Welcome to the Chicago Metro History Fair where you are the historian. Use this page as a guide to help you through this challenging and rewarding project. If you want additional help, come out to our RESEARCH PALOOZAS at local libraries and universities. During contest season, check back here for results from the fair.
Find Your Topic
Choosing a History Fair topic that you are passionate about is an important foundation for a successful project. Check out the topic selection worksheet to understand what makes a good topic. This History Fair Topics list is long, but it has a lot of great ideas for projects. Use the Encyclopedia of Chicago to learn more! The National History Day 2018 theme site will provide further resources about “Conflict and Compromise in History.”
Do Your Research
History Fair strengthens your research skills as you seek out historical sources. Learn more about how to find and use primary and secondary sources that are crucial to the process. Seek out libraries and archives to help you in your search. Use our resources to help you keep track of your sources, avoid plagiarism, and create a great annotated bibliography. To understand what types of information you need to be collecting use our Conflict and Compromise Guide for Research & Thesis.
Analyze and Argue
Now it is time to make sense of the evidence you gathered. Spend time analyzing your sources and discovering how they might answer your historical question. Your thesis statement is the answer you are trying to prove. Consider how the evidence relates to other sources and how you might use them to develop an argument.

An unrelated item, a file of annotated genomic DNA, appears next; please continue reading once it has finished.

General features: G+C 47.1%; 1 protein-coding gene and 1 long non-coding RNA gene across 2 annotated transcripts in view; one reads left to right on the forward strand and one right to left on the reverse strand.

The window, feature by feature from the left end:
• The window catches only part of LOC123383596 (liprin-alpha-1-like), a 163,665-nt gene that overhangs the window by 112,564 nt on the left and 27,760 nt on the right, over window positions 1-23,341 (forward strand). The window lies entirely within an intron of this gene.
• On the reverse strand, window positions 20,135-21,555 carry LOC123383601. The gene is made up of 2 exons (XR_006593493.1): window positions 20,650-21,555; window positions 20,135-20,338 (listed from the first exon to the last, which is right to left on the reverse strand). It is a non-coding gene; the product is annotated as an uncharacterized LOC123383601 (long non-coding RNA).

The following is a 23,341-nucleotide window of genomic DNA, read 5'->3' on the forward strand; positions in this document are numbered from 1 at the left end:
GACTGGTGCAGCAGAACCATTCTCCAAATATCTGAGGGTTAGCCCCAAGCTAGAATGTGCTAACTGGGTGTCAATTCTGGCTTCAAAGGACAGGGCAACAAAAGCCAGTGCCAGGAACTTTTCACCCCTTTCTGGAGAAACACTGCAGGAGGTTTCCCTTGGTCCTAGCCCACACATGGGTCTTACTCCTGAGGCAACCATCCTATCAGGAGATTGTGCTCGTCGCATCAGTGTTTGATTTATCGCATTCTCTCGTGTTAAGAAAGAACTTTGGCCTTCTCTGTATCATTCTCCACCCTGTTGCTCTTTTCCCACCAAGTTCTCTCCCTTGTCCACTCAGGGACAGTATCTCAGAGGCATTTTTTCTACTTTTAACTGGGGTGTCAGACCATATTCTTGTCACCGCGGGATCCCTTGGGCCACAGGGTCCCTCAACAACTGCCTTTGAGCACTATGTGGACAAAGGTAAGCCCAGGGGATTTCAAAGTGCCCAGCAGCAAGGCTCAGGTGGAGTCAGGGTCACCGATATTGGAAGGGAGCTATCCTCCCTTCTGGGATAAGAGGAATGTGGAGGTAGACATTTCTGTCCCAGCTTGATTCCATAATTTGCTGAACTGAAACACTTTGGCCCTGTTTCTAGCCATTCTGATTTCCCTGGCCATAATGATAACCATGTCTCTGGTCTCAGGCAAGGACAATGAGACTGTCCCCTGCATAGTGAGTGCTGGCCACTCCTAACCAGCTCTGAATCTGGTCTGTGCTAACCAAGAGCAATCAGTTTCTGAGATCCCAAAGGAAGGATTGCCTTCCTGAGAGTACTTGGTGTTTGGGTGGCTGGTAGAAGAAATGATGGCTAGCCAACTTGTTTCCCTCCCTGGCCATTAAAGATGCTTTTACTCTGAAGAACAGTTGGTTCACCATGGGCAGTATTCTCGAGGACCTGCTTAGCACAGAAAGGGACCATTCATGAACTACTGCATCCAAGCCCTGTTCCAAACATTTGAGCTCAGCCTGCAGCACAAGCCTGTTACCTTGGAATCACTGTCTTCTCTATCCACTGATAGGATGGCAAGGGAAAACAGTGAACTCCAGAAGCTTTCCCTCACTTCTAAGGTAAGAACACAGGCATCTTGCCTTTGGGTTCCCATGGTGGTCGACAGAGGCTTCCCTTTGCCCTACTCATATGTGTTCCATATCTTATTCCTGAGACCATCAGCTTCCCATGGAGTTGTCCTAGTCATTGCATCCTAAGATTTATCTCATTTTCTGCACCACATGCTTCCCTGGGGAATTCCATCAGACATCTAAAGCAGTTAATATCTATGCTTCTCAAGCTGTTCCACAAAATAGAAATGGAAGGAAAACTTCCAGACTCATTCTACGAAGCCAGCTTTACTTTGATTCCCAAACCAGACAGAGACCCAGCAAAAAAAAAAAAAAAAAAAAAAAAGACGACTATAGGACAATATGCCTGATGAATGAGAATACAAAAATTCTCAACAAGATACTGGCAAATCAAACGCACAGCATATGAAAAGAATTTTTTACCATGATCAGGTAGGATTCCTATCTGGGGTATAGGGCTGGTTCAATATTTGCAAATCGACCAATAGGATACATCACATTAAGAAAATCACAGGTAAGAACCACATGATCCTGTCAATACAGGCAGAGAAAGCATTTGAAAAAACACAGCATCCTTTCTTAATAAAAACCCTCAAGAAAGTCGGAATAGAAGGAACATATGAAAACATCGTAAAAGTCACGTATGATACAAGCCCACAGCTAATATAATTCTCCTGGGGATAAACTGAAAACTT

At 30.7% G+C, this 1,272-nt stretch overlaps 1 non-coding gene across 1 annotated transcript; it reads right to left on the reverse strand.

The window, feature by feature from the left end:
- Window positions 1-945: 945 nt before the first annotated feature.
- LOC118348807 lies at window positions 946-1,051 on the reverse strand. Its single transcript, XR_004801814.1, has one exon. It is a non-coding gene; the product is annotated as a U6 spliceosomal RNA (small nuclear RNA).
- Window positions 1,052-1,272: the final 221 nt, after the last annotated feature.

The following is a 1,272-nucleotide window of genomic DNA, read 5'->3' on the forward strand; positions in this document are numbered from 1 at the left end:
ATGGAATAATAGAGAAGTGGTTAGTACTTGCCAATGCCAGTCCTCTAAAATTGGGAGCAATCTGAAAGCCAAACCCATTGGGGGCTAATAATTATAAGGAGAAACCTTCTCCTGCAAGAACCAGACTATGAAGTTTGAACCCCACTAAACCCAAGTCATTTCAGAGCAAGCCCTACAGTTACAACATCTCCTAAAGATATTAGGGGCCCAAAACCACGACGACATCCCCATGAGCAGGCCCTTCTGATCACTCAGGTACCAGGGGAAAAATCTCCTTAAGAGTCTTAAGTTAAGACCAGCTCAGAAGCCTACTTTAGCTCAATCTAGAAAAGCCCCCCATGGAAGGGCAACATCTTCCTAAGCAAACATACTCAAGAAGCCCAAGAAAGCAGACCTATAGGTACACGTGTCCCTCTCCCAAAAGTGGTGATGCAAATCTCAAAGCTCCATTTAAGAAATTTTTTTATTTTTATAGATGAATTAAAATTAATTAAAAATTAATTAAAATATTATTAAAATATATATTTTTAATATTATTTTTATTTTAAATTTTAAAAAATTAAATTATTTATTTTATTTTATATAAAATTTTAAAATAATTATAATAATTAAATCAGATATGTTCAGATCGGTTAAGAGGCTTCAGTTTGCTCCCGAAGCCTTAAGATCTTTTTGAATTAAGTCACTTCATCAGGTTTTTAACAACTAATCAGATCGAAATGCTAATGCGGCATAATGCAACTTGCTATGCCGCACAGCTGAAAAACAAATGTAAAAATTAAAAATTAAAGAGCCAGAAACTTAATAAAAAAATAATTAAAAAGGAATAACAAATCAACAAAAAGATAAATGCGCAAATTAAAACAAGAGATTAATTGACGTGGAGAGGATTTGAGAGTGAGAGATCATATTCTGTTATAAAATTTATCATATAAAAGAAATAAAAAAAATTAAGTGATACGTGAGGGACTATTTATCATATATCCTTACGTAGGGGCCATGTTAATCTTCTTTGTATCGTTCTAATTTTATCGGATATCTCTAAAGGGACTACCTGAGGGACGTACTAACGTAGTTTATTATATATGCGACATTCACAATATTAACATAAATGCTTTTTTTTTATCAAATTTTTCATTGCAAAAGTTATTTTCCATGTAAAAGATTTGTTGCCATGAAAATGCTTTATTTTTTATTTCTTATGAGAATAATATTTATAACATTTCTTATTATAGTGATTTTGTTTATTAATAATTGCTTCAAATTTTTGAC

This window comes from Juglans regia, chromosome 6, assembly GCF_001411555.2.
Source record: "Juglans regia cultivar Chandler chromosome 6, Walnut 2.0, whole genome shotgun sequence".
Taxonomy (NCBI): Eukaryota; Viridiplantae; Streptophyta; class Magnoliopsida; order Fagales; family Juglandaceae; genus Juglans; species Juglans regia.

History Fair allows you to choose the way you present your findings to the world through five project categories. Click through to review the rules for the different types of projects: Documentary, Exhibit, Research Paper, Performance, and Website.
Click here to see examples of each type of History Fair project.
Be sure to complete your Summary Statement form before the competition.
What is a "thesis statement"?
Basically, a thesis is an argument... YOUR ARGUMENT! It presents a point that YOU want to prove about your topic. It shows YOUR opinion or beliefs about a particular issue.
A good thesis statement...
- Presents a clear, original, and interesting argument.
- Can be proven or supported by research.
- Introduces the arguments you will use to support your claim.
A good NHD thesis statement also...
- Addresses a narrow topic that interests you.
- Connects that topic with the theme.
- Is easy to understand even for someone who knows nothing about your topic.
For this year's theme, your thesis will most likely involve a cause and effect relationship, showing how your topic changed history, but it does not have to. Here are some examples of potential thesis statements for this year's theme.
Get help writing your thesis statement!
"The advent of air conditioning caused the migration of many Northerners to Southern states such as Florida. This shift introduced elements of a more "Northern" lifestyle, including a variety of culinary traditions and more service-based jobs, significantly changing the culture and economy of the South."